The paper “ Reintegrating Job Design and Career Theory -Creating not Just Good Jobs but Smart Jobs’ by Hall and Las Heras” is a persuasive variant of the article on human resources. Reintegrating job design and career theory involves a variety of processes and activities. Job design is built on various theories and these theories have contributed greatly to the reintegration of careers (Douglas, 1999, pp. 621-622). Theories like the Job Characteristics Model by Hackman & Oldham (1976), and the Social Technical System Theory by Trist and others just to mention a few, have great help in bridging practice and theory (cited by Verhofstadt, De Witte & Omey, 2007, p.
137; Herrmann, Loser & Jahnke, 2007). These theories have stimulated researchers to carry out extensive research and the research findings have assisted in shaping the job characteristics that are in place today. Reintegrating job design is a process that has seen diverse changes take place over the past few decades. These changes include shifts from manufacturing to a service-oriented economy, and the advent of more learned industry workers who are exposed to really challenging job demands.
The change has also brought about the independence of employees, breakthroughs in technology, and globalization. In general, job reintegration has promoted the creation of not just good jobs but smart jobs. According to Hall and Las Heras (2010 p. 449), a job is an immediate work experience while a career is an accumulation of skills and experience built over an extensive period of time. Douglas (1999) is among the many scholars who have taken the task of establishing how the redesign of jobs affects employees, management, and so forth.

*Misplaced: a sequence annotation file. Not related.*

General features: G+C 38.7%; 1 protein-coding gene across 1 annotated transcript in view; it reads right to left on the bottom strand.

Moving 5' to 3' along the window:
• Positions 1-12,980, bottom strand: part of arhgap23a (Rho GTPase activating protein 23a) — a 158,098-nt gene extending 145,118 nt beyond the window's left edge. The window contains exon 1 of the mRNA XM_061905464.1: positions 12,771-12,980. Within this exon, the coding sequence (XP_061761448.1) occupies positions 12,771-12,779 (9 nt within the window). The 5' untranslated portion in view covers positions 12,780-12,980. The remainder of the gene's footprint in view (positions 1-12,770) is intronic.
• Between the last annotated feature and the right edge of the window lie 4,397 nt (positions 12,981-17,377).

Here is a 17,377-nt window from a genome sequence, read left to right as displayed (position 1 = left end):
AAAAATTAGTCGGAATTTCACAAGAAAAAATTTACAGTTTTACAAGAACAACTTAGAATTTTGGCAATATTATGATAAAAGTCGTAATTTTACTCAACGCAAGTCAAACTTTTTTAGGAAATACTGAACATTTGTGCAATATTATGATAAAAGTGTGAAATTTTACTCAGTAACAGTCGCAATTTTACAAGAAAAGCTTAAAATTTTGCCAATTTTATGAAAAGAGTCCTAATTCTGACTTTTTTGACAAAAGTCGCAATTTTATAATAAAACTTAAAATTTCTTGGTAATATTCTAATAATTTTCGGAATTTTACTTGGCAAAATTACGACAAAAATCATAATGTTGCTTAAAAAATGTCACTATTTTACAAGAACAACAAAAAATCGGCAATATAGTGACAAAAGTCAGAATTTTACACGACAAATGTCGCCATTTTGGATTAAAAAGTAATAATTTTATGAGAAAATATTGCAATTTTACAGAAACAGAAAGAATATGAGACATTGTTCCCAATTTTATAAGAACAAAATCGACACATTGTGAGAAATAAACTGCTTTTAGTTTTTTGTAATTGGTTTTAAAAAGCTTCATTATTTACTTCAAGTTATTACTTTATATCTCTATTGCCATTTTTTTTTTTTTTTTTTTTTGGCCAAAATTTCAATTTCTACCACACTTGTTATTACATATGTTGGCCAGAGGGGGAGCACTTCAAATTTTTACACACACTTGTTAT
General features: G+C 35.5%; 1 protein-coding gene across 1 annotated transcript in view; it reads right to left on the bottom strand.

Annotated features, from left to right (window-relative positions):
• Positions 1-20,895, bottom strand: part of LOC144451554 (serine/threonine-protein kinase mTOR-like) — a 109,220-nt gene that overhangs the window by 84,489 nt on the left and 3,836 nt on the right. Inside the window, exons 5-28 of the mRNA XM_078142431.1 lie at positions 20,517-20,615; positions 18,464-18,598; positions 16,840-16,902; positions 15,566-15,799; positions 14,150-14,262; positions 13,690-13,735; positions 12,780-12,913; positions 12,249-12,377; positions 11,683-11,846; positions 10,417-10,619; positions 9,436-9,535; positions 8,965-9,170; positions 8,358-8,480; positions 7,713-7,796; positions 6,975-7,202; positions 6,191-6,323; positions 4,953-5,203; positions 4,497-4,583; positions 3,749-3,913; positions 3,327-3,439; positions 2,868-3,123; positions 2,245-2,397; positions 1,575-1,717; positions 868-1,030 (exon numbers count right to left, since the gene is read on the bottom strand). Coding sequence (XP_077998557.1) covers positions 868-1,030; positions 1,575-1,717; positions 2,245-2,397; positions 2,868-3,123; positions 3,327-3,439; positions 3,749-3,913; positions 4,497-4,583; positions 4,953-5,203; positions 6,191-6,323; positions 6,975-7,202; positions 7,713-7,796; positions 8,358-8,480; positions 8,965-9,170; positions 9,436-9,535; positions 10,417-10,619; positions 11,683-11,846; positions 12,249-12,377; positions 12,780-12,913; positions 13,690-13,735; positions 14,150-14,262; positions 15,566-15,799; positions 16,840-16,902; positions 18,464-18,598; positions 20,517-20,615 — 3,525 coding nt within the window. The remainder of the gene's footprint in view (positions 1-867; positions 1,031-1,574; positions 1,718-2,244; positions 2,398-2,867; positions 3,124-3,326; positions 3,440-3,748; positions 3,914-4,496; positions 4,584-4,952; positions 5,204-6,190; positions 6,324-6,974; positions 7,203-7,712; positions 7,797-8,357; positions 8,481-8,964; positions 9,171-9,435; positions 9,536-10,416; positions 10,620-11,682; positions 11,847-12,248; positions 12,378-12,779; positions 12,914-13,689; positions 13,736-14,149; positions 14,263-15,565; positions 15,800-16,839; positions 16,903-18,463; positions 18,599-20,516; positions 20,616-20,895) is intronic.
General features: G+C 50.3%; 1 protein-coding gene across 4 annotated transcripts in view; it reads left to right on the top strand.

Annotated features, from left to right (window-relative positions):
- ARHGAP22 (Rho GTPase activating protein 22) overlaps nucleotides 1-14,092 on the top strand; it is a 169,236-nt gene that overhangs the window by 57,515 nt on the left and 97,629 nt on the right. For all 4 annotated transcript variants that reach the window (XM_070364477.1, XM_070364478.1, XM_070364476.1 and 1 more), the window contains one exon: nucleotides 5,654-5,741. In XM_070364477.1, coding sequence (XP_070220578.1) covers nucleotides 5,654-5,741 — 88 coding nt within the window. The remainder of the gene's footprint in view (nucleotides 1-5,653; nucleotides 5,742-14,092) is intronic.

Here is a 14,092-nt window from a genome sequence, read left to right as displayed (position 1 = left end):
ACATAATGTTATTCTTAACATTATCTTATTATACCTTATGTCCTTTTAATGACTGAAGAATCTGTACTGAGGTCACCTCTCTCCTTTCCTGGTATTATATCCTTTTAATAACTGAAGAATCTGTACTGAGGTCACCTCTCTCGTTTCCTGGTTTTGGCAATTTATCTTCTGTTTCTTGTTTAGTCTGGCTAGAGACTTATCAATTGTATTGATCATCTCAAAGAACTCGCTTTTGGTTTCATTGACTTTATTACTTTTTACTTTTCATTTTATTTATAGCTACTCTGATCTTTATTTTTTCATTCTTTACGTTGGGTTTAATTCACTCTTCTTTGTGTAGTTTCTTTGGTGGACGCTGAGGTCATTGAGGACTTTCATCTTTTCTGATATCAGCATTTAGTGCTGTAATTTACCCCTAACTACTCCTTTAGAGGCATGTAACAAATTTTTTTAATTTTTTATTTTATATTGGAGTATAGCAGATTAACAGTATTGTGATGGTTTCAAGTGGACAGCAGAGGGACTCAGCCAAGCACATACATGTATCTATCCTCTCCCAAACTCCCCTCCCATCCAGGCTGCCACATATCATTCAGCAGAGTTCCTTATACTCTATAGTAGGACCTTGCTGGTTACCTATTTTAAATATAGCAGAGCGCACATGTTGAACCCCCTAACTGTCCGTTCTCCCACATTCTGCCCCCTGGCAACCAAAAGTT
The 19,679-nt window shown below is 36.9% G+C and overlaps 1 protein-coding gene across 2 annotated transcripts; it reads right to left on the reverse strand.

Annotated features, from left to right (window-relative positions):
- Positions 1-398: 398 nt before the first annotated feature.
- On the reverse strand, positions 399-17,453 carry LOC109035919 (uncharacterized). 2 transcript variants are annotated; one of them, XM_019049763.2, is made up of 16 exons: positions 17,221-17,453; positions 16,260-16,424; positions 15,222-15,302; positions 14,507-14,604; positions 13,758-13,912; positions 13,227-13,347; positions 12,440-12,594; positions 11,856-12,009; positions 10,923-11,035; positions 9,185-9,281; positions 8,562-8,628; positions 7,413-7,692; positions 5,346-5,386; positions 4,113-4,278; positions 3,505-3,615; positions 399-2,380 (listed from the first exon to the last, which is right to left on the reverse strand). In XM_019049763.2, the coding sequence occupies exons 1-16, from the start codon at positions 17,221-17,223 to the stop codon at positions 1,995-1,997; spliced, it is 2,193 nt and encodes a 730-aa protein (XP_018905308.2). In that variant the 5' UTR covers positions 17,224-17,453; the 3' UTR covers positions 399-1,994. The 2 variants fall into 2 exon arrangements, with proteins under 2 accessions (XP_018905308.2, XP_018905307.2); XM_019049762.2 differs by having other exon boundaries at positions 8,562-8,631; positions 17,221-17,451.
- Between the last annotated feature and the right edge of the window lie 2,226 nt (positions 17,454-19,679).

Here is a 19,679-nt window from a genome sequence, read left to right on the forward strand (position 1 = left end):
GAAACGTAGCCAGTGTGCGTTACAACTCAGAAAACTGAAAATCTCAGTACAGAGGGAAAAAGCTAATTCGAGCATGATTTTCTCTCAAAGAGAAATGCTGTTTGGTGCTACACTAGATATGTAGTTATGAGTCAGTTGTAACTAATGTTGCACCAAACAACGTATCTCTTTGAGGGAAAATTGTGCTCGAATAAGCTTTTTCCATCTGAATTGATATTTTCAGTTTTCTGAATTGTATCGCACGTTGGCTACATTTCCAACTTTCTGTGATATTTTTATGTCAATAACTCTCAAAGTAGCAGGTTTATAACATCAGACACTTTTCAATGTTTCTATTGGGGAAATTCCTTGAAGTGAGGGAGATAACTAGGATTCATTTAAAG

Though very few achievements have been acquired in the process of researching for effects of job redesign, major steps are being taken to break the existing theoretical and empirical ground to accommodate job redesign research. Creating smart jobs requires people to have a desire to learn and understand new things and also calls for responsibility. Motivation is key and an important factor in the quest to redesigning jobs.
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